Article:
John Summers started out his career at the K Club, swerved into O’Brien’s and has now ended up in corporate finance, proving that any path you start taking can lead you to become a Chartered Accountant. The feeling I experienced the day I received my FAE results was one of the greatest feelings to date. A wave of relief was quickly followed by excitement and this immense sense of personal accomplishment. The culmination of four years of hard work creates much anticipation for the start of a promising career as a Chartered Accountant.  Unconventional start My road to becoming a Chartered Accountant is far from the ordinary. Having studied Applied Golf Management Studies at the University of Birmingham, I achieved a Bachelor of Science degree. As an avid golf player and fan, the course seemed like a natural fit for me and its varied subject matter from sports psychology to metallurgy and materials science, in particular, appealed to me.  When you’re unsure of what you want from your career, it can be difficult to choose a specific path. Much of the course involved coaching and finance while also touching on the commercial side of running a golf club. With an enjoyable and character-building experience under my belt, I graduated as a professional golfer and followed my cohort into the world of teaching, starting at The K Club in Kildare.  As I had completed the first three Wine & Spirit Education Trust (WSET) qualifications and had a growing interest in wine and spirits, I began working for O’Brien’s Wines, using this time to focus on what I wanted. As my parents run their own successful businesses, I started to come around to the idea of entering a graduate program with a finance firm. I decided to join Beechwood Partners as a Tax Trainee.  Passion for numbers  During my time at Beechwood, I fully immersed myself in the world of finance. Specialising in the personal tax affairs of high-net-worth individuals, I learned to value the importance of positive client relations and how to communicate effectively and efficiently. The opportunities I was given in financial analysis and reviews were invaluable. I started to enjoy this side of the business and realised where my passion lies.  Pursuing my goal in investments and corporate finance, I took a leap and joined Baker Tilly and EIIS Management, as a corporate finance trainee and analyst for the Goodbody EIIS Funds, respectively.  A world of opportunity  Almost four years on and I’ve never looked back. I am enjoying the role now more than ever and much of this is attributed to the opportunities afforded to me by Stephen McGivern, Partner of Corporate Finance and the corporate finance team. From the outset, I have gained first-hand experience in many exciting and often demanding corporate finance transactions. From restructuring and refinancing a whiskey company to the financial analysis and sale of a food manufacturing company, I have really enjoyed financial modelling assignments and valuation projects. Balancing work, study and life  In addition to being surrounded by helpful, trusting and experienced colleagues at Baker Tilly, it’s especially refreshing working with market leaders in the EIIS sector from whom I have gained a wealth of invaluable knowledge.  The supportive nature of the firm around exams and exam leave really helped remove some of the pressures associated with the syllabus. Being the only person in the firm doing FAEs that year brought its own challenges. However, under the guidance of other newly qualified staff members – who provided plenty of useful tips – I kept my head in the game.  Leading up to the exams, studying filled the gap in my days. It can be difficult trying to achieve the elusive work-life balance. When you factor in exams, there are days it feels tough. For me, developing a detailed study plan and a consistent routine worked wonders. While many students prefer to study early in the morning, my preference was to study in the evening, often staying in the office after hours to learn theory and go over case studies.  Future success After celebrating my exam results, my future quickly shifted into focus. What was the next step for me?   I’m really appreciative of how my firm handled my qualification. Shortly after my results, I discussed my professional development with Stephen McGivern and signed a new contract as a Manager in Corporate Finance. This nod from management drives me to continue developing my skills.  My advice to trainee Chartered Accountants? Find what study routine works best for you as an individual and stick to it. There’s no magic secret to success; just hard work, discipline and self-belief. Believe that, irrespective of the path you take, you will get there. Also, always ask questions! The lecturers, other students and qualified members are all there to help you succeed. If you are currently pursuing your qualification with Chartered Accountants or are considering it for the future, recognise that the hard work will ultimately reap plenty of rewards as you set out on a career. It is all worth it.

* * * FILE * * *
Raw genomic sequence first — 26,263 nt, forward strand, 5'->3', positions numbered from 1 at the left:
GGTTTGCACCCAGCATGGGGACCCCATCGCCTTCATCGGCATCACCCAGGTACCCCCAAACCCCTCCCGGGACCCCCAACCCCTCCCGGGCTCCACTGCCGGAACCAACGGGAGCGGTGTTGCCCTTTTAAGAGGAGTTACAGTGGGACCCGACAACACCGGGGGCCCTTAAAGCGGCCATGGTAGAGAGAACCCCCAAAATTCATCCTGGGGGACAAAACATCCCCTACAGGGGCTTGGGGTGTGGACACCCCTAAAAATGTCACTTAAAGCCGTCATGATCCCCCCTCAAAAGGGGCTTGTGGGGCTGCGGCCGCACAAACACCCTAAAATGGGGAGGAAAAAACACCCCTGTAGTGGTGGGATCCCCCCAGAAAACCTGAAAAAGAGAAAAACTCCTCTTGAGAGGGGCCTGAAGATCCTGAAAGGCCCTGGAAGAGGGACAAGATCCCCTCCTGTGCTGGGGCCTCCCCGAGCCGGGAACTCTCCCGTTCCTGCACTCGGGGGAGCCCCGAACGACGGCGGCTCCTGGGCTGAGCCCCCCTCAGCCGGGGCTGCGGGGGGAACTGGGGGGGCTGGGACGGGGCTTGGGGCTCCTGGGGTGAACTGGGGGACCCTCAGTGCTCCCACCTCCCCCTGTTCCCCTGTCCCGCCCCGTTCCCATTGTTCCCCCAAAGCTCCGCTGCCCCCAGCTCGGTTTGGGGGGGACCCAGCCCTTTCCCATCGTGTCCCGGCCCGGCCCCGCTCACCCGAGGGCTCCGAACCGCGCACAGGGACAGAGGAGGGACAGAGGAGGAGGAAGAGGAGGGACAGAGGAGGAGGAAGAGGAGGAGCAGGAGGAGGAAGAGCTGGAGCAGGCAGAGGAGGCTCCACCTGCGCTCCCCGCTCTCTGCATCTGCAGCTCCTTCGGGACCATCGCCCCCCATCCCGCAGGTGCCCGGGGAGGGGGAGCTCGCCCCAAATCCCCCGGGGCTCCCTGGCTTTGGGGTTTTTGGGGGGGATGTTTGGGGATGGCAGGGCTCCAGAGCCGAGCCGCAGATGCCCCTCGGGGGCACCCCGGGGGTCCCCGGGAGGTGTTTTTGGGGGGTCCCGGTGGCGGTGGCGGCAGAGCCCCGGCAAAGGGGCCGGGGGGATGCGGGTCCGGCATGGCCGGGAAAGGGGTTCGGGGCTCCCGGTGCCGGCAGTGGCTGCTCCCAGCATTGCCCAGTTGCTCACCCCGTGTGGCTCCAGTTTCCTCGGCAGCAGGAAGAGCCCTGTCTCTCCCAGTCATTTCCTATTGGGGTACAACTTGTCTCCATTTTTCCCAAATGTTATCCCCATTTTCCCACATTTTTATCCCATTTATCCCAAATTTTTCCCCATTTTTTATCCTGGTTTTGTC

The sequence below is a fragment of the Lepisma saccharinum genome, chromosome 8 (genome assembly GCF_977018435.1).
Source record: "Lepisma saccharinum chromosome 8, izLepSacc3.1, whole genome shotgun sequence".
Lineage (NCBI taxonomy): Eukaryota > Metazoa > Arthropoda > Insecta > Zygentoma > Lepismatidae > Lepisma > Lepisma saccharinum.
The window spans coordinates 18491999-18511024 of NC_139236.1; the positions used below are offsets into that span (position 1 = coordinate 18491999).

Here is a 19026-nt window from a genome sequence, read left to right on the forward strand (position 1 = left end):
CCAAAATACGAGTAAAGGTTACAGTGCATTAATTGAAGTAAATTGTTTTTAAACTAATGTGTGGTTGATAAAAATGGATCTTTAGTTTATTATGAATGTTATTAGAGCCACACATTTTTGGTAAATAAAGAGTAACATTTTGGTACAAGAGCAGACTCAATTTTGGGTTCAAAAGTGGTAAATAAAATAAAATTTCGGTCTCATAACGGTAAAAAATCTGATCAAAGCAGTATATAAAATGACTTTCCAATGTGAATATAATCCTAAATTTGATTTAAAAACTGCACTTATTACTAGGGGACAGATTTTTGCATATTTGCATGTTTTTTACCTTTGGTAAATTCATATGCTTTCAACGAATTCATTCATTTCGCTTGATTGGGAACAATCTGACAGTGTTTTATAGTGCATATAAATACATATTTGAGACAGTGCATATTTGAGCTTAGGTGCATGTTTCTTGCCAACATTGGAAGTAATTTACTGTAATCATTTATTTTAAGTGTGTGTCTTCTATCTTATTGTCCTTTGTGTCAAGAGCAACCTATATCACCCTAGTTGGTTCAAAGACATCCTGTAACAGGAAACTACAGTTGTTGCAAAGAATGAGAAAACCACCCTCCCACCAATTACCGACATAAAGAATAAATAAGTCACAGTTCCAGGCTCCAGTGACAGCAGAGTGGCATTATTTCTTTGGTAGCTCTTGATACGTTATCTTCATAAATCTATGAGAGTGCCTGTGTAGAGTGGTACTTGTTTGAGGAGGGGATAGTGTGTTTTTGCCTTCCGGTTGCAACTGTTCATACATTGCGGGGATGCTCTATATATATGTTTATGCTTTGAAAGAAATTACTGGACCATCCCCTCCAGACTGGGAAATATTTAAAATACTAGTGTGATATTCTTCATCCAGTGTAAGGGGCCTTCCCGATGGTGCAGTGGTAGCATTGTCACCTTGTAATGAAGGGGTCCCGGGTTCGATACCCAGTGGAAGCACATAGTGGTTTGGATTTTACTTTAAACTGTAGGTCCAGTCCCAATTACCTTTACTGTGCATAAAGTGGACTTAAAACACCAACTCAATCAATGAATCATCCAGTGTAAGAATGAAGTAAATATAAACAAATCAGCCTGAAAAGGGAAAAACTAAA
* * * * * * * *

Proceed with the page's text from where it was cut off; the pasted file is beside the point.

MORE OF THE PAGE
Mar 02, 2020